Yale's Repatriation of the Machu Picchu Artifacts to Peru

Encyclopedia of Global Archaeology, p. 4587, Springer, 2014

3 Pages Posted: 18 Feb 2014  

Kimberly Alderman

The Alderman Law Firm

Date Written: February 14, 2014

Abstract

In 1911, a professor of South American history from Yale University drudged through the Andean jungle and rediscovered the ancient Incan ruins of Machu Picchu. Hiram Bingham had received permission from the government of Peru to return to Yale with 40,000 artifacts to study over an 18-month period. The artifacts were, for the most part, shards and fragments of pottery, jewelry, and human remains. While they were valuable for scientific research, only 350 of the artifacts were of museum quality.The 18-month period for study came and went, and Yale did not return the objects to Peru. "The whole matter has assumed a very large importance in the eyes of the Peruvians, who feel that we are trying to rob their country of its treasure.”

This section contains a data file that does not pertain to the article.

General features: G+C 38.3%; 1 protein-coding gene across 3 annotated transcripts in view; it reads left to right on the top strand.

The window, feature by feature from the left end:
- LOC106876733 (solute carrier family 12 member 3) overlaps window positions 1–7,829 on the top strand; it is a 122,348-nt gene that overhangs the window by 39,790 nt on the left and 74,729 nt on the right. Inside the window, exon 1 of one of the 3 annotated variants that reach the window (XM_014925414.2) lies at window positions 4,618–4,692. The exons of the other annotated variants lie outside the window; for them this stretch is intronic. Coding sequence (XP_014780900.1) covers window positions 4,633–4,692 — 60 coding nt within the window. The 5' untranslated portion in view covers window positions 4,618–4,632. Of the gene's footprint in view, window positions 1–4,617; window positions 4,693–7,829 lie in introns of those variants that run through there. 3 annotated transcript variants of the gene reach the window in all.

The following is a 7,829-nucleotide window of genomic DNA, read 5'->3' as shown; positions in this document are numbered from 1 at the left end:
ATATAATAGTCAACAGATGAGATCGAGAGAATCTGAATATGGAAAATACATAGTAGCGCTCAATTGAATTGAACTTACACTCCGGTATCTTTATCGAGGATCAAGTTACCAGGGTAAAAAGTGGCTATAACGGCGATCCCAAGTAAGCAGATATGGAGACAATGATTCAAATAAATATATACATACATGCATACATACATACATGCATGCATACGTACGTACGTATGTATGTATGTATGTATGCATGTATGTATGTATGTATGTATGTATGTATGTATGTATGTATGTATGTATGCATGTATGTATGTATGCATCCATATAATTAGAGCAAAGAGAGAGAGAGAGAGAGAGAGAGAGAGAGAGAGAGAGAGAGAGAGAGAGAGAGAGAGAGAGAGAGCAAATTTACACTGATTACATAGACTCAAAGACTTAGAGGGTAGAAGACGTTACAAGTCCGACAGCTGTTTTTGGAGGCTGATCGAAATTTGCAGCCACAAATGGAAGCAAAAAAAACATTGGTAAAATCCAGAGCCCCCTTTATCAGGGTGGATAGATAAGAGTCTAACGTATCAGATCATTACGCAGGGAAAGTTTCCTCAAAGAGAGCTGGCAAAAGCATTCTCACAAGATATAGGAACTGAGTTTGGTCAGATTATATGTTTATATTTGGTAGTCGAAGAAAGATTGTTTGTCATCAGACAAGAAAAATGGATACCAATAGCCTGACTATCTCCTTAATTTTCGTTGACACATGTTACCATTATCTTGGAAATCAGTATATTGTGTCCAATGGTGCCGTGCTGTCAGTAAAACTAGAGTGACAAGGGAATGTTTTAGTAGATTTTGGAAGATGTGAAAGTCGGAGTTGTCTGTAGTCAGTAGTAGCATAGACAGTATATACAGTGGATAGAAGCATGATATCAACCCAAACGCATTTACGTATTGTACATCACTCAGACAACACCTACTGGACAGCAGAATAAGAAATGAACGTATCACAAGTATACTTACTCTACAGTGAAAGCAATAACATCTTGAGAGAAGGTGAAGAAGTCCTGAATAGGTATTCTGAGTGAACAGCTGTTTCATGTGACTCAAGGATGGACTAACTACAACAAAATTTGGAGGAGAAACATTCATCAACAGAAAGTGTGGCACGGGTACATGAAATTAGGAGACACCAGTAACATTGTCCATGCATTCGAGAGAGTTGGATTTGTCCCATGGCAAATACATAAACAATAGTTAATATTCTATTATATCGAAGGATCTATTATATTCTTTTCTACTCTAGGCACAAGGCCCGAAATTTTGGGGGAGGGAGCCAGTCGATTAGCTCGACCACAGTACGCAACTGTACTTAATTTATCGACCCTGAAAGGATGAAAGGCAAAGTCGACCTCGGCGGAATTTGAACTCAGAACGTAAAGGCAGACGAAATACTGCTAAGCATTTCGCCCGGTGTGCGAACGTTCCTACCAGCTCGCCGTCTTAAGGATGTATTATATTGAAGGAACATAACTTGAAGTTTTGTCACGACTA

Keywords: Machu Picchu, Peru, Repatriation, Archaeology

Suggested Citation

Alderman, Kimberly, Yale's Repatriation of the Machu Picchu Artifacts to Peru (February 14, 2014). Encyclopedia of Global Archaeology, p. 4587, Springer, 2014. Available at SSRN: https://ssrn.com/abstract=2395686

Kimberly Alderman (Contact Author)

The Alderman Law Firm ( email )

PO Box 2001
215 Martin Luther King Jr. Blvd
Madison, WI 53701
United States

HOME PAGE: http://www.aldermanlawfirm.com

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